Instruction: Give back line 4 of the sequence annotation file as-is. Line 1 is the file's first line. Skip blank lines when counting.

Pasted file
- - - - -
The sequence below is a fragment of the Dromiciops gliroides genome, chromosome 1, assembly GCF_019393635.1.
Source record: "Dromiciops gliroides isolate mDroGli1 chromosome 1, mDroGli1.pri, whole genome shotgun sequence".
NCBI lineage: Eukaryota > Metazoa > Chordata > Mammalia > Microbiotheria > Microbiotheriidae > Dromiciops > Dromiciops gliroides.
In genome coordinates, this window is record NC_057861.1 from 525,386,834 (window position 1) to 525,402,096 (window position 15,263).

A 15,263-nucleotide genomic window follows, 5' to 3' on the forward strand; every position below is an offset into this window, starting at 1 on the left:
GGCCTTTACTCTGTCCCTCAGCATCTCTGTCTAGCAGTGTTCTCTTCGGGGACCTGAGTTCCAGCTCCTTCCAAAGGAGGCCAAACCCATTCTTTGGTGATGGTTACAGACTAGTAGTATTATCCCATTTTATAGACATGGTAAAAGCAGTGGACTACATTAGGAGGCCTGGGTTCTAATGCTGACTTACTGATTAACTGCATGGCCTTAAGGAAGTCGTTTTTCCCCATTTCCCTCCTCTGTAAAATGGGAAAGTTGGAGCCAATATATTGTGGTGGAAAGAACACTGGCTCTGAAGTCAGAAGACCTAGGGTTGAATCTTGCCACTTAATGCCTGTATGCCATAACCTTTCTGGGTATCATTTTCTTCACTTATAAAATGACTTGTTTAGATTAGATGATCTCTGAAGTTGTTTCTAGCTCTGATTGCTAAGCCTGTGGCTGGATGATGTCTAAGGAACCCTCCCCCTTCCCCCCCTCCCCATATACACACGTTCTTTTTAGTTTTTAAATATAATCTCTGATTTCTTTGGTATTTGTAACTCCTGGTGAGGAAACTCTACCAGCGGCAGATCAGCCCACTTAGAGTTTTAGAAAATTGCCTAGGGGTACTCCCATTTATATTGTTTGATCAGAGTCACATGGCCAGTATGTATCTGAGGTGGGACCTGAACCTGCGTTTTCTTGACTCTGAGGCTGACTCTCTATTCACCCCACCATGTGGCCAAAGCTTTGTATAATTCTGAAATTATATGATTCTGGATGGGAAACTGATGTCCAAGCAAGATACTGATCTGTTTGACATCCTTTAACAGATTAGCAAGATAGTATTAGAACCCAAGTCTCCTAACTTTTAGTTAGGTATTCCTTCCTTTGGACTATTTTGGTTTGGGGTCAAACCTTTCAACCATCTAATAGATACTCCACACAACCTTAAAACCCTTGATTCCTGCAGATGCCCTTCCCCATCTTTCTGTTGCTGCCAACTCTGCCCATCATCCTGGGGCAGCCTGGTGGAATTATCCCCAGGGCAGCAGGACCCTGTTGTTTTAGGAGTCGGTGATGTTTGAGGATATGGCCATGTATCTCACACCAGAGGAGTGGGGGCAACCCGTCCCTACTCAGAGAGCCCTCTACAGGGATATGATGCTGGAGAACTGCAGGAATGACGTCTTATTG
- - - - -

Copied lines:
In genome coordinates, this window is record NC_057861.1 from 525,386,834 (window position 1) to 525,402,096 (window position 15,263).